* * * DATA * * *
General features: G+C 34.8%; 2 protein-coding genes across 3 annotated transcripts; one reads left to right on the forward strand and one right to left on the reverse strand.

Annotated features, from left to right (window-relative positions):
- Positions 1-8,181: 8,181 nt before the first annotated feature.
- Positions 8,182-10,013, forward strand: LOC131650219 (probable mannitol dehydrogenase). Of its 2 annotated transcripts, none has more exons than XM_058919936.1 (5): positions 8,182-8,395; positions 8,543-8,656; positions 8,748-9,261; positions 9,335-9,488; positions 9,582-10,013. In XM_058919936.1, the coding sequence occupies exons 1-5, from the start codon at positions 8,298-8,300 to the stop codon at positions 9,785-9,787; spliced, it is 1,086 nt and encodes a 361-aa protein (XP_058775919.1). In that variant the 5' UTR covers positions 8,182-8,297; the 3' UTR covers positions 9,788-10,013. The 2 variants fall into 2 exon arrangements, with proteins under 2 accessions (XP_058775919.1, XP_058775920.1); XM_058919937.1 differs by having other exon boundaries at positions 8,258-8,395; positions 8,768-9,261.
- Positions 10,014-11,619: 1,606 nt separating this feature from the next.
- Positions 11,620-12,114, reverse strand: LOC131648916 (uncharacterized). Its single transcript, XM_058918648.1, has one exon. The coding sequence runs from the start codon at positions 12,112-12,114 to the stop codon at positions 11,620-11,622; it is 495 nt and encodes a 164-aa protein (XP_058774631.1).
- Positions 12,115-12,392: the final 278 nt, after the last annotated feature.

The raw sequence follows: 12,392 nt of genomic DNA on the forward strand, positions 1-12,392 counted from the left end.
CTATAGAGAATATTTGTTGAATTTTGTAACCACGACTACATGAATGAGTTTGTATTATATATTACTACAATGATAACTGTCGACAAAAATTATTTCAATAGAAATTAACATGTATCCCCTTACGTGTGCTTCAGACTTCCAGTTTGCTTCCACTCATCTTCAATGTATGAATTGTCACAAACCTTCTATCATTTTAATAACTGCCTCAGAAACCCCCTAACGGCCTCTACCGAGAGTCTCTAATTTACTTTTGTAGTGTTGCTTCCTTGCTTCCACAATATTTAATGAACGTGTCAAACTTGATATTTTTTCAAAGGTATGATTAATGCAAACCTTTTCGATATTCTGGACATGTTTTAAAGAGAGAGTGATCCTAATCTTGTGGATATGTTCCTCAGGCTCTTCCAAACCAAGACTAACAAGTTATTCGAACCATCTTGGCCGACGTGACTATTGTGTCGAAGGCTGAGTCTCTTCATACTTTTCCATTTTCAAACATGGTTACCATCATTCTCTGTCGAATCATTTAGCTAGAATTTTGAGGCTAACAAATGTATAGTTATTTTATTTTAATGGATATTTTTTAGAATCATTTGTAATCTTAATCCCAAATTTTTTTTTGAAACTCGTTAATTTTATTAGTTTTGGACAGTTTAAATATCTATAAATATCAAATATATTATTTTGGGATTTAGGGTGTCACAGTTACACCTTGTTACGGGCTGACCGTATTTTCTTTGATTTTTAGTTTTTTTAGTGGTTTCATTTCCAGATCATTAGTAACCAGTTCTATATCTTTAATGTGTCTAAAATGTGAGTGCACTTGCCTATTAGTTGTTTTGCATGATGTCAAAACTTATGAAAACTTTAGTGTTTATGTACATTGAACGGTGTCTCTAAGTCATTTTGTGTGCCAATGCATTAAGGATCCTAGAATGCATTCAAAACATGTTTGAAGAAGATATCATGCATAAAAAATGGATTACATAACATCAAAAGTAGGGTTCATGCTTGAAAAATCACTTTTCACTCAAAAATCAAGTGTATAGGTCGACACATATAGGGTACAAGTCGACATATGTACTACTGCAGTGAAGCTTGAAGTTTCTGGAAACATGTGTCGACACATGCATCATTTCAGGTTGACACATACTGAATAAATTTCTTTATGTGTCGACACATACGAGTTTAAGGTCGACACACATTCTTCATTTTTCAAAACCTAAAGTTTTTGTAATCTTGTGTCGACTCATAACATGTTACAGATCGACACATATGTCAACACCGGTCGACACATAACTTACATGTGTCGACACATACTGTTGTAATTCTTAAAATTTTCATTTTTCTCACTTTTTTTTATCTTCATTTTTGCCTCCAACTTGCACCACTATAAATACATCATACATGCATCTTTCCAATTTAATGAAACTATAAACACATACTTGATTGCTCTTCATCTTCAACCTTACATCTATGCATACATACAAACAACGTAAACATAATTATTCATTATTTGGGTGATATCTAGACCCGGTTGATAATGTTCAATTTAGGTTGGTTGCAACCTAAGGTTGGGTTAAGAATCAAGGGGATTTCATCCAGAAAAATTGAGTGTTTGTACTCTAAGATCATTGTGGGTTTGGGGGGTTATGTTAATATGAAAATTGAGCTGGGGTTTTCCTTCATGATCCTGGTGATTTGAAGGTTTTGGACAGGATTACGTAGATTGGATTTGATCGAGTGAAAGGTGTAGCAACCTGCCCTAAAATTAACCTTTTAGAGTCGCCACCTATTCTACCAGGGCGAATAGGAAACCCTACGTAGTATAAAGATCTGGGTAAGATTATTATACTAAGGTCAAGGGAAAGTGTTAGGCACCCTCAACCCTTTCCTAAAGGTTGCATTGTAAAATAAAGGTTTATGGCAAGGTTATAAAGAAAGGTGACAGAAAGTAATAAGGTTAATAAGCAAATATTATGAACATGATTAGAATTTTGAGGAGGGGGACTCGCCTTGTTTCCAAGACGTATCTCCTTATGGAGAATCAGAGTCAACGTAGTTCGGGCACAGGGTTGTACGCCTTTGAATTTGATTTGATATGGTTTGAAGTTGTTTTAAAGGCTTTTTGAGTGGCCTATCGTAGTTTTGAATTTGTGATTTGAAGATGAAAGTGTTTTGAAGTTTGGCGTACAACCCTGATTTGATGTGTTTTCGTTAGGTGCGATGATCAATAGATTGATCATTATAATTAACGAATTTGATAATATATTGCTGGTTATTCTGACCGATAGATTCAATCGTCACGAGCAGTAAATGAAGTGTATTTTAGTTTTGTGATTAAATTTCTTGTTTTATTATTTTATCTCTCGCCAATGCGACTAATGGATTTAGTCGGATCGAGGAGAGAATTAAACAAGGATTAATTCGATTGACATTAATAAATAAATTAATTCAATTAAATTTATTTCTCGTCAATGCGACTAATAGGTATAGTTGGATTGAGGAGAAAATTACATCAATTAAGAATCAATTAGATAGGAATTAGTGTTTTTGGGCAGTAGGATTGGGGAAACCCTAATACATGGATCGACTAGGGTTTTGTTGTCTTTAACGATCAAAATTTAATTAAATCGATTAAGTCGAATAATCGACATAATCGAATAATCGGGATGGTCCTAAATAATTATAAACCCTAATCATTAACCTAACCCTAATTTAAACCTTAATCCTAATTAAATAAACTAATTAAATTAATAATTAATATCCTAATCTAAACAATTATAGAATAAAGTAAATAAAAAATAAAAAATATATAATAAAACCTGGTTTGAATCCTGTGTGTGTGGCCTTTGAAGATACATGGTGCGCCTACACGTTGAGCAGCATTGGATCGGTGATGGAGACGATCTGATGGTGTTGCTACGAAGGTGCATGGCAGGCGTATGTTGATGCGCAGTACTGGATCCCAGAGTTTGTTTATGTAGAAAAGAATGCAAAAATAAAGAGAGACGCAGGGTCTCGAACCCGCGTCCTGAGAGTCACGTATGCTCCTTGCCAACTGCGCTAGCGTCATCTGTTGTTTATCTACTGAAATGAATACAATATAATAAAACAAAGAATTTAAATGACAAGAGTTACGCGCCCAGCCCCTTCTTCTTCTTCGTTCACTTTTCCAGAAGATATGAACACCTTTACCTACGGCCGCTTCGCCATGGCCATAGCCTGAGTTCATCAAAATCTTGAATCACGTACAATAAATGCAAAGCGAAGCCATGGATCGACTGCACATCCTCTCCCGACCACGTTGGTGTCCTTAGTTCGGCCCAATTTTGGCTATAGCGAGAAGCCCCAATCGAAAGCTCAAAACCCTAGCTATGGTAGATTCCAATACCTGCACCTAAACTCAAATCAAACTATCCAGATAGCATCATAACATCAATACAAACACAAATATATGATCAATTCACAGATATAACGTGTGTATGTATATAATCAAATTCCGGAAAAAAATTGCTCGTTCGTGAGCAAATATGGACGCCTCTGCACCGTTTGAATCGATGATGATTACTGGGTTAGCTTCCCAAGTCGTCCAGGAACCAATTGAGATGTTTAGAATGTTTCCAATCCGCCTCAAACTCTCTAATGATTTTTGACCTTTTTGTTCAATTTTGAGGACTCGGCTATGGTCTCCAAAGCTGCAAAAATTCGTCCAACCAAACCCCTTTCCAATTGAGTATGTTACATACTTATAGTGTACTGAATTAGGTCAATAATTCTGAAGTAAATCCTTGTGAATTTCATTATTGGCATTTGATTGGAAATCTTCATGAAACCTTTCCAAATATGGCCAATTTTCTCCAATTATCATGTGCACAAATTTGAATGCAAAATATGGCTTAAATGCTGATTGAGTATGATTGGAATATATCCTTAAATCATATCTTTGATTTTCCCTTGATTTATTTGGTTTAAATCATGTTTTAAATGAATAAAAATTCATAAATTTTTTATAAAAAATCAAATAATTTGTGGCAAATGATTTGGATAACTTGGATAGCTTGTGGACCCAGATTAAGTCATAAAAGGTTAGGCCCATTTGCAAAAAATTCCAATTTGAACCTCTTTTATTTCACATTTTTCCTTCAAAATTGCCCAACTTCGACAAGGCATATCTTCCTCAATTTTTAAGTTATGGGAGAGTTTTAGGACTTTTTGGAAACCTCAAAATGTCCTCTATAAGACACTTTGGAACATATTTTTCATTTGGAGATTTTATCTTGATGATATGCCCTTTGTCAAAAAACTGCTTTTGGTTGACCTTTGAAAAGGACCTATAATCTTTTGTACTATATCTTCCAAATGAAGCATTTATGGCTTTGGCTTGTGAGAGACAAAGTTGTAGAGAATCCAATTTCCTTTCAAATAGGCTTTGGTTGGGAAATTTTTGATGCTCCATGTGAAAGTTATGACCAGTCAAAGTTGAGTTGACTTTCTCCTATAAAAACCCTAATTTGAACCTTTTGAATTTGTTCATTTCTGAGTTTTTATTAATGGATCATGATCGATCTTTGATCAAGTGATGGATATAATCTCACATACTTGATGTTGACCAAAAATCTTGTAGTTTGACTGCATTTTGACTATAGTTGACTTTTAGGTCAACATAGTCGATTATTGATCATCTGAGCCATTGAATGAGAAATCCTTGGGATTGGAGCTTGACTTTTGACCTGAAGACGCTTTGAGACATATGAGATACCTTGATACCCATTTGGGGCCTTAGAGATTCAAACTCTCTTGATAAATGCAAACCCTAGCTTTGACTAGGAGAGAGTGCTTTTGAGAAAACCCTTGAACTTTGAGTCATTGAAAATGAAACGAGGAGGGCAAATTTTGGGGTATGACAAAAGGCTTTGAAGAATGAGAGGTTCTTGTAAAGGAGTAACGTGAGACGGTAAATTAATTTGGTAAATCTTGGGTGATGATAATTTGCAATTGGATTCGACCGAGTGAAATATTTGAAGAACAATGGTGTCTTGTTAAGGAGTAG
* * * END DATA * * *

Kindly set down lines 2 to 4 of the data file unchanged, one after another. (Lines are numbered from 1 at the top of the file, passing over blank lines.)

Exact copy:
Annotated features, from left to right (window-relative positions):
- Positions 1-8,181: 8,181 nt before the first annotated feature.
- Positions 8,182-10,013, forward strand: LOC131650219 (probable mannitol dehydrogenase). Of its 2 annotated transcripts, none has more exons than XM_058919936.1 (5): positions 8,182-8,395; positions 8,543-8,656; positions 8,748-9,261; positions 9,335-9,488; positions 9,582-10,013. In XM_058919936.1, the coding sequence occupies exons 1-5, from the start codon at positions 8,298-8,300 to the stop codon at positions 9,785-9,787; spliced, it is 1,086 nt and encodes a 361-aa protein (XP_058775919.1). In that variant the 5' UTR covers positions 8,182-8,297; the 3' UTR covers positions 9,788-10,013. The 2 variants fall into 2 exon arrangements, with proteins under 2 accessions (XP_058775919.1, XP_058775920.1); XM_058919937.1 differs by having other exon boundaries at positions 8,258-8,395; positions 8,768-9,261.